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as this solemn ceremony gets underway tonight. garrett is standing by as it happens. garrett can you describe what you see and what we are expecting? >> it is a bitterly cold night. i have been seeing dozens and dozens of capitol police officers starting to arrive. just a few moments ago we saw the motorcade itself arrive. what we are go to see here is the remains of officer sicknick being brought up the east front steps. when he is taken in the east front door, he will be taken past shattered glass that is still in the door frame, that was left that way in part intentionally as a physical reminder of the attack on the
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capitol. tonight is focused on his family and capitol police family. this is a night tonight for the capitol police officers whoe ho of everything that happened here on january 6th. >> just to underscore that, we understand that the capitol police, including the units he served in will escort his remains into the rotunda along with his family and then the viewing tonight is for the police. the lawmakers will not be doing that until the morning, right. >> that is exactly right. tonight's event is meant to be for that family. the family in uniform. you mentioned in the opening that he was a former national guardsman. the law enforcement community that protects the capitol is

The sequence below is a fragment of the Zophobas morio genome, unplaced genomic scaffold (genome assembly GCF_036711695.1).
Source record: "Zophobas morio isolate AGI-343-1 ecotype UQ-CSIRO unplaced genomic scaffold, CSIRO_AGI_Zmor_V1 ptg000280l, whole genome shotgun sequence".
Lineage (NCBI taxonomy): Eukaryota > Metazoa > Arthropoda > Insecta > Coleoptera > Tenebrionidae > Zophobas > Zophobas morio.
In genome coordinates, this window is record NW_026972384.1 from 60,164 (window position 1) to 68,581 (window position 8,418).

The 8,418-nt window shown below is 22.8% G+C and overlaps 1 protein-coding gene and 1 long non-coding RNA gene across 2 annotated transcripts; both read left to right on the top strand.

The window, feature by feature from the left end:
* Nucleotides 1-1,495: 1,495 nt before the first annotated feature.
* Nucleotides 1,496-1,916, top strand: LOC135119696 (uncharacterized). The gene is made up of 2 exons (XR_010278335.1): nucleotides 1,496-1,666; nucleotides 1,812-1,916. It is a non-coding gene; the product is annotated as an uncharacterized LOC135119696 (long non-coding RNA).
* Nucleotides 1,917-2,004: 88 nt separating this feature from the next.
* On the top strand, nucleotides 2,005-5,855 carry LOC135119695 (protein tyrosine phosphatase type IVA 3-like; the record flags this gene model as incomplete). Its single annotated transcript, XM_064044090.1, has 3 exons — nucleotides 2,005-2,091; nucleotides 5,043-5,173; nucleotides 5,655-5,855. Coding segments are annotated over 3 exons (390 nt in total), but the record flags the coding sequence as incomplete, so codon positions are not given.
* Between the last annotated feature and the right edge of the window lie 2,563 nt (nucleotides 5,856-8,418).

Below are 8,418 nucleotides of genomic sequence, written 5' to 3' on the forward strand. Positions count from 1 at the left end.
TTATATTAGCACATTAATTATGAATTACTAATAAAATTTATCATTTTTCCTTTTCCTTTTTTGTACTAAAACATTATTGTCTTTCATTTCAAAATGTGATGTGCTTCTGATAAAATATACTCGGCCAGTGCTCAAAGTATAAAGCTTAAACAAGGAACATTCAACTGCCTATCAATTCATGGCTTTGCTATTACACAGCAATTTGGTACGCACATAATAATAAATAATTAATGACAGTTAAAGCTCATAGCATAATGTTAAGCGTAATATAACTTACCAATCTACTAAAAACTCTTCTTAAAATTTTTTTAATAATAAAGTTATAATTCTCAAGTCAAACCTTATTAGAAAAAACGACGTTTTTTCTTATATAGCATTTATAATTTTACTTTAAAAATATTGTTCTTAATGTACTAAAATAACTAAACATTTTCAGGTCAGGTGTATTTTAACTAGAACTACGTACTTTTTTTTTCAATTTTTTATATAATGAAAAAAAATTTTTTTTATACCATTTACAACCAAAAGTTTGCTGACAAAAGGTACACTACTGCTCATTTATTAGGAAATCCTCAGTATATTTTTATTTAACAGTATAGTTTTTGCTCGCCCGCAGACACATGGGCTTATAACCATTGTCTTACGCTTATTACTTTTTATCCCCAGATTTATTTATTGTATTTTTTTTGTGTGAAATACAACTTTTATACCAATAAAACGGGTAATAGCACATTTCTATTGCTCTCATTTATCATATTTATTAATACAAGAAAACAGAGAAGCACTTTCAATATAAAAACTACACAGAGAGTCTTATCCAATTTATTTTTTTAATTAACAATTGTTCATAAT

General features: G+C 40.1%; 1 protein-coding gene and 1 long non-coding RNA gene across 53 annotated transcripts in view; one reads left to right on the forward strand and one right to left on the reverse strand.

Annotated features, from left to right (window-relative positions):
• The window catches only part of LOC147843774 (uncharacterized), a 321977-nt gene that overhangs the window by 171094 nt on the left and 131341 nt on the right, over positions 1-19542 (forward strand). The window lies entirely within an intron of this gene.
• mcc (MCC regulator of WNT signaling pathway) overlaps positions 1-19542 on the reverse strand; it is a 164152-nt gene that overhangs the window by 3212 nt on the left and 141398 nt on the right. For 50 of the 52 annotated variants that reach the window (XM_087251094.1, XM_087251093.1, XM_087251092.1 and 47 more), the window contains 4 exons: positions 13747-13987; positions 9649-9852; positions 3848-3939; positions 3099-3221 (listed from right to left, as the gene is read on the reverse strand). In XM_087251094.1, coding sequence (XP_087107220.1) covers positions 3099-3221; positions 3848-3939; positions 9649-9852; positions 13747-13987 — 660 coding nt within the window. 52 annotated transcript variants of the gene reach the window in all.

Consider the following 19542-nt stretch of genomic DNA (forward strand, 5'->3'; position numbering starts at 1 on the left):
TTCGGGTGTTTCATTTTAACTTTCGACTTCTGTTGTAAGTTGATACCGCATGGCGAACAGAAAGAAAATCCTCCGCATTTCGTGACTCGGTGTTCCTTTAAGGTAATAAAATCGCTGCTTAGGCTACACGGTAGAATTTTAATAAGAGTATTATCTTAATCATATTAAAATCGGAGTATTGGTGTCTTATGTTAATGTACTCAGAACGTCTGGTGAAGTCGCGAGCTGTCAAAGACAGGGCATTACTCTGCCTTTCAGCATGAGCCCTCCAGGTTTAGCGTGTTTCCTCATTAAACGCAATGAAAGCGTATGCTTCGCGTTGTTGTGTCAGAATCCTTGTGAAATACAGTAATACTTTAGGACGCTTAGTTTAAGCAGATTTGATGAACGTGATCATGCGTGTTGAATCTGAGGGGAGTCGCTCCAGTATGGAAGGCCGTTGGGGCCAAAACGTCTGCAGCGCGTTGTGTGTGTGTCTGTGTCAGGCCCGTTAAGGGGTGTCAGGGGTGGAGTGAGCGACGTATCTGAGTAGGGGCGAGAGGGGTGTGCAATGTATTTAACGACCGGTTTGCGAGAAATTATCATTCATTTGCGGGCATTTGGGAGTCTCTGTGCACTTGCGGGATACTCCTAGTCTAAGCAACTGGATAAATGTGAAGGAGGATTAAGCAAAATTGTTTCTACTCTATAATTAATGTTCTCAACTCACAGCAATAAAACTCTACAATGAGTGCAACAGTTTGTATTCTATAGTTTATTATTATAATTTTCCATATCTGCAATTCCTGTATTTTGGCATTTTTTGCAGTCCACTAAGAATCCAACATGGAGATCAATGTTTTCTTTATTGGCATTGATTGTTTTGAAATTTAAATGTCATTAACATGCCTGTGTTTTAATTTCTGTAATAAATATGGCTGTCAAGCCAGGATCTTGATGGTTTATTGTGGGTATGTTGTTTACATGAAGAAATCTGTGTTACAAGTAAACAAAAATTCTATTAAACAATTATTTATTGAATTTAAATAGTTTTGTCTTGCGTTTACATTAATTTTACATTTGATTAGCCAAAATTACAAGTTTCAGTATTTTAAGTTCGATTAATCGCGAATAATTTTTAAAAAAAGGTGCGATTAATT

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vast. mpd, capitol police, secret service involved as well. they will have their own memorial for officer sicknick. tonight it is about his brothers and sisters in the capitol police and his family. as we watch the capitol police officers standing at attention, you can see the hearse carrying the remains of officer sicknick. garrett reported the motorcade that is carrying his family has arrived. we are expecting over the next few minutes we will see the acting sergeant at arms. you will recall the sergeant of arms in the skmous senate resigned after the capitol